Jackie Mountan & Ed Hallahan Collaboration 2020
Sculpture Installation: Carved and constructed white pine, knitted with pearl cotton
From the dawn of the age of humankind men and women have filled hours, days, years, millennium in an endless pursuit to meet their basic needs of food, water and shelter. The earth upon which they walk has provided it all, for the taking, to some degree or another.
The men and women of humankind uniquely look beyond the basics of survival of the corporeal body. They look inward and beyond “now”. They question and search for answers. Answers are found, many answers are found to the same questions … as many answers as there are communities and civilizations and individuals.
“Seven Sisters” honors the search for answers. Humankind’s collective memory has always known there is more than food, shelter and water required for survival. From time beyond time they have looked UP to find answers. The stars in the heavens were ordered and named. Legends and myths surrounding them have been created to flesh out and justify the answers for questions like “why?” or “how?” or “when?”.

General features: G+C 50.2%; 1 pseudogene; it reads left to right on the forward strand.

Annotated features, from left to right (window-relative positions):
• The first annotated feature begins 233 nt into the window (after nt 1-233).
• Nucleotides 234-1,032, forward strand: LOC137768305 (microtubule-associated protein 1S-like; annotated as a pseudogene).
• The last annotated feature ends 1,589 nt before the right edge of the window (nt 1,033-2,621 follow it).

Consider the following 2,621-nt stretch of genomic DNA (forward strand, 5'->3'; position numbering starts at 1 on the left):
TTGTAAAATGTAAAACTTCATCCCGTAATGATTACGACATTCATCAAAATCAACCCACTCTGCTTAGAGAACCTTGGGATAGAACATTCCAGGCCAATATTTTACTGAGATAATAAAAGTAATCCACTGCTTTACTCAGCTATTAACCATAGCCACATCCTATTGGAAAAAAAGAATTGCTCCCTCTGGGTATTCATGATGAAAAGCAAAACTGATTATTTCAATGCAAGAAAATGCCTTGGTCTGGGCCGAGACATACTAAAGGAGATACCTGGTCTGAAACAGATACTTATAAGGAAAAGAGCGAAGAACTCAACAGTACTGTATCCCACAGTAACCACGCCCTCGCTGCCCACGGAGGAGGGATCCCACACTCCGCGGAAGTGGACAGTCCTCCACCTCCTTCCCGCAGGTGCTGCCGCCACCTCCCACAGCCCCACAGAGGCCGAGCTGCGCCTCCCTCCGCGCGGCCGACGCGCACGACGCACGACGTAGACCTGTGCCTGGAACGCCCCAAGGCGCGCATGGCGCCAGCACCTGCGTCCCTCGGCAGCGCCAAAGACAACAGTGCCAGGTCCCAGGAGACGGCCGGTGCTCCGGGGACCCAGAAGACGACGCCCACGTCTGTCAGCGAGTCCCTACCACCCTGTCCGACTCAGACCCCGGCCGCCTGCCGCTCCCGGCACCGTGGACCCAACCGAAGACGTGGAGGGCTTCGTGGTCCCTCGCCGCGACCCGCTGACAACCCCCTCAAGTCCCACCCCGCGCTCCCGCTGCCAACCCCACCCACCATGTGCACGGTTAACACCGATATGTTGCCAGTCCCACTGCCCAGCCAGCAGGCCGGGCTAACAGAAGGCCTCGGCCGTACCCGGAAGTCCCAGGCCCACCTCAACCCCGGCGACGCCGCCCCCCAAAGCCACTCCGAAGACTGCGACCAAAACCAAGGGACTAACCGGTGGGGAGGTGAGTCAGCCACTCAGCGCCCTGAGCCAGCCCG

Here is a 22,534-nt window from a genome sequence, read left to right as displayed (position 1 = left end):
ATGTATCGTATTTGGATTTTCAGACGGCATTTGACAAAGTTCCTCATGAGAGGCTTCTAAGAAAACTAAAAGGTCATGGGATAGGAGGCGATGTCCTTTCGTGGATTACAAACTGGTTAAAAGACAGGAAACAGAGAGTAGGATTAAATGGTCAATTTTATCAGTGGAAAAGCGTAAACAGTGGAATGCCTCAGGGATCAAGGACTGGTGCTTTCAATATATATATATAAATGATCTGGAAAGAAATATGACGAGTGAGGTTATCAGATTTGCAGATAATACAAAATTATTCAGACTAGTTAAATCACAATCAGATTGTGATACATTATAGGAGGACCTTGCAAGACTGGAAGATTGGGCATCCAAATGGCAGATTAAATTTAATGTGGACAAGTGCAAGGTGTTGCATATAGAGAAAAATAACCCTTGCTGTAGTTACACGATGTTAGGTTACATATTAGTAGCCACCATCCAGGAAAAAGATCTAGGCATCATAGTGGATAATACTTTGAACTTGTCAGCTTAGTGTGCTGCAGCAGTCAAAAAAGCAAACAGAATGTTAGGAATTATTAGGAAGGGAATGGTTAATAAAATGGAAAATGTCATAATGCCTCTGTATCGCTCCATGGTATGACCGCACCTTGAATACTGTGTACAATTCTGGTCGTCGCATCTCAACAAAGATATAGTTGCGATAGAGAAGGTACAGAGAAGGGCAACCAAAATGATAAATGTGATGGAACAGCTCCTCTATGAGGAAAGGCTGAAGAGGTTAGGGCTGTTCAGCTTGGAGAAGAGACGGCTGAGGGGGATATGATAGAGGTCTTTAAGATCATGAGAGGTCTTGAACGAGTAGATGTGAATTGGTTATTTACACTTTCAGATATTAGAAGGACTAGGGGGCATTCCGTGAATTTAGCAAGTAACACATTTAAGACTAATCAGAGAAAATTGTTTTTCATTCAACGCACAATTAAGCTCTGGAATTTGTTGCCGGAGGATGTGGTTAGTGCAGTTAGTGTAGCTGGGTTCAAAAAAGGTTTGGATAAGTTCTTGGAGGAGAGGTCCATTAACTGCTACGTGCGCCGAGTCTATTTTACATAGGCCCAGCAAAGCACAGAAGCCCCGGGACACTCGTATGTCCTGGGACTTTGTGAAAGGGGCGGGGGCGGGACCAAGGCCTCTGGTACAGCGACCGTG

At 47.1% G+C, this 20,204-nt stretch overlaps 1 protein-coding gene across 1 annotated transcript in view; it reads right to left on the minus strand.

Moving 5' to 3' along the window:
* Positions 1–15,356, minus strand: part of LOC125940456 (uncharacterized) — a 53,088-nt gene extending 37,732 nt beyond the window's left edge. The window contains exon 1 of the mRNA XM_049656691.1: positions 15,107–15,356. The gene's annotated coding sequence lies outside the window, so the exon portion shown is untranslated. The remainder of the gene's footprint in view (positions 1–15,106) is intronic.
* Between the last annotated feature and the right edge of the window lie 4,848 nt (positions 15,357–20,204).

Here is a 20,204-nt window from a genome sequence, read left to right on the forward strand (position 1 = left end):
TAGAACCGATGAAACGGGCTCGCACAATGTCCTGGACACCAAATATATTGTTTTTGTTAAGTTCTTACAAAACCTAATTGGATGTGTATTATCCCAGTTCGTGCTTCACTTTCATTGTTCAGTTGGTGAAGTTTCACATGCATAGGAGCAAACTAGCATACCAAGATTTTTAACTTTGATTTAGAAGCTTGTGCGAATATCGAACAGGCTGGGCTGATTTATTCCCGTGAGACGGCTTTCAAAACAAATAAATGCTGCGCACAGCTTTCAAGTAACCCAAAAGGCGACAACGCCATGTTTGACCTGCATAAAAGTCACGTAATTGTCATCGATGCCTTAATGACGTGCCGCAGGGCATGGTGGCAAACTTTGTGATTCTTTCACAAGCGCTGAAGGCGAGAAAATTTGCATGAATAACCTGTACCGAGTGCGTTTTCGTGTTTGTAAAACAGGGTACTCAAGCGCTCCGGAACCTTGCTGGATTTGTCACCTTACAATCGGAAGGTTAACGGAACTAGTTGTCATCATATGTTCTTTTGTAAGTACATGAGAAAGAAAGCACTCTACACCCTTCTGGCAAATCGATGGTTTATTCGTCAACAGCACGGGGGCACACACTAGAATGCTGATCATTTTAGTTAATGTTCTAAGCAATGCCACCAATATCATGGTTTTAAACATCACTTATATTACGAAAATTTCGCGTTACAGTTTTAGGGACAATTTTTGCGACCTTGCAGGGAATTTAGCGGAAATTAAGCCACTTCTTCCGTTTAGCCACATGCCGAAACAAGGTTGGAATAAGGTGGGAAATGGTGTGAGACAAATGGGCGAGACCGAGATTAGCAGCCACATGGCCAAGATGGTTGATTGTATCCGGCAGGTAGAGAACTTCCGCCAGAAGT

“Seven Sisters” is one grouping of stars that has provided inspiration for answers. This grouping of stars has myths from civilizations all over this globe of Earth. It is among the closest star clusters to Earth and can be seen with the naked eye in the night sky. It is within the Taurus (the Bull) Constellation. It is also known as “The Big Dipper” and “The Pleiades”.
It is Greek mythology that tells us of the seven daughters (“The Pleiades”) of the god Atlas and the sea nymph Pleione. Their names are Maia, Electra, Taygete, Aleyone, Celaeno, Sterope, and Merope. When you look for them in the sky you may only see six. This is because one of the stars is quite small and quite close to another star that is a bit larger, so seems to hide it.